Pigeon Behavior & Predators

Pigeon Behavior & Predators


Pigeon Behavior

Most birds take a sip of water and throw back their heads to let the water trickle down their throats. But pigeons (and all of their relatives in the family Columbidae) suck up water, using their beaks like straws.

Pigeon Behavior: Do pigeons have compasses in their heads? Not really, but pigeons, especially those bred for their homing instincts, seem to be able to detect the Earth’s magnetic fields. Cornell University pigeon researcher Dr. Charles Walcott says that magnetic sensitivity, along with an ability to tell direction by the sun, seems to help pigeons find their ways home.

On the ground, pigeons don’t hop the way many birds do. They walk or run with their heads bobbing back and forth. Pigeons are strong fliers and can fly up to 40 or 50 miles per hour. Some pigeons are raised for their exceptional abilities to fly fast and find their ways home. These pigeons may fly as far as 600 miles in a day. Although feral pigeons are good fliers too, most of these birds seem to stay close to their regular feeding sites.

As gregarious animals, feral pigeons tend to nest in flocks. Once they settle, they tend to nest at the same place for the rest of their lives. Pigeons are extraordinarily intelligent. Even when removed from the nest, they will return back to it. The distance doesn’t play a role—pigeons have “built-in” compasses in their bodies which provide tremendous help with orientation. No matter how far away from their home they are released, they will still find their way back.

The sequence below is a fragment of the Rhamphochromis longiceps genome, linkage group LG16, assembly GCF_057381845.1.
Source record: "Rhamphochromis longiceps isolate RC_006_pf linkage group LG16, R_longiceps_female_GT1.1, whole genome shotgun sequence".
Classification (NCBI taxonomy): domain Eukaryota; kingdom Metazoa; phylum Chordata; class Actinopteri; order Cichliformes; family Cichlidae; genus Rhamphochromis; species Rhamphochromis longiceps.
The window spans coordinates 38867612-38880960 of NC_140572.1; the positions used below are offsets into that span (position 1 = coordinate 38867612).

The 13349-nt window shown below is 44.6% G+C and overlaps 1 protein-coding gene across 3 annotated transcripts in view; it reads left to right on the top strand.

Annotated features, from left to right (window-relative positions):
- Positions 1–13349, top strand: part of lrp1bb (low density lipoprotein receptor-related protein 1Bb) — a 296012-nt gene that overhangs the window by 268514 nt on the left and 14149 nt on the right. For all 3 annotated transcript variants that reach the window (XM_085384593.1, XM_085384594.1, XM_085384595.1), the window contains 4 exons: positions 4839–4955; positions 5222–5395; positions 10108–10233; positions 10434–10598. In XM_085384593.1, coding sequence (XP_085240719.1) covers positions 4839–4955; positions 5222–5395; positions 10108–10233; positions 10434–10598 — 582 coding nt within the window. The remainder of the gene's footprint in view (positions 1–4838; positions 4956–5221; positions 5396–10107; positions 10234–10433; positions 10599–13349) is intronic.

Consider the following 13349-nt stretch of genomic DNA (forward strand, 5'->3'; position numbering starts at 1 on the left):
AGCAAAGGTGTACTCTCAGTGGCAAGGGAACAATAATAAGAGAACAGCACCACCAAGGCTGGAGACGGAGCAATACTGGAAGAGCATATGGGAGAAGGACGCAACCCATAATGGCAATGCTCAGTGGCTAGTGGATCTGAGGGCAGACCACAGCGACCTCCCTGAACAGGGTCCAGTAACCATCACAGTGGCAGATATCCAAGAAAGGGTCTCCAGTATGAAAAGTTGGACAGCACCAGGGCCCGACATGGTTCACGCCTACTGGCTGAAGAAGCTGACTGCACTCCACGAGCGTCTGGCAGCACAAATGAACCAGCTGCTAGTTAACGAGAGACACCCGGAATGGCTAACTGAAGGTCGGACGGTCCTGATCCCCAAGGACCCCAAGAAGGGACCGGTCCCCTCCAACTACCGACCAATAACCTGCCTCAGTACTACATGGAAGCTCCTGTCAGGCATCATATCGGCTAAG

Feral pigeons breed rapidly. They lay two eggs, up to six times a year—depending on the food available. If a local population is decreased, pigeons from other areas flock to take advantage of the abundance of food. Thus, poison often causes population boom rather than decrease.


Natural Predators

Man is by far the greatest predator of pigeons. Yet they also have plenty of other predators too including Falcons, Sparrow, hawks, Owls, Foxes, Ferrets, Snakes, Rats, Cats, Dogs and more.

One species of falcon, Merlin, eats so many pigeons its scientific name is Falco columbaries (with the “Columba-” meaning pigeon) and it was formerly called pigeon hawk. Merlin’s are medium-sized falcons and although they are not very common in cities, you can bet they are preying on pigeons living in open parks near marshes and ponds.They are small and quick and they tend to prefer park areas rather than high towers. They hide in trees, or drop down from light posts. The one I saw took his pigeon back up to a tree and the only evidence was a few feathers drifting down occasionally. I only ever saw that once, but I know they are around. I bet you have them too. Another falcon that is a natural predator of the pigeon is the peregrine falcon, a bird that can achieve speeds of up to 200 miles per hour in a dive and one of the few birds that has the speed and the maneuverability to outpace and catch a pigeon in flight. In North America some big cities have wild Peregrine Falcons. These falcons like to nest on high cliffs, and city high rises work too. There is a famous pair in San Francisco, for example. Whenever these birds find a ledge to nest on, the Eagle-cam team is usually not far behind.

Peregrine falcon - Wikipedia


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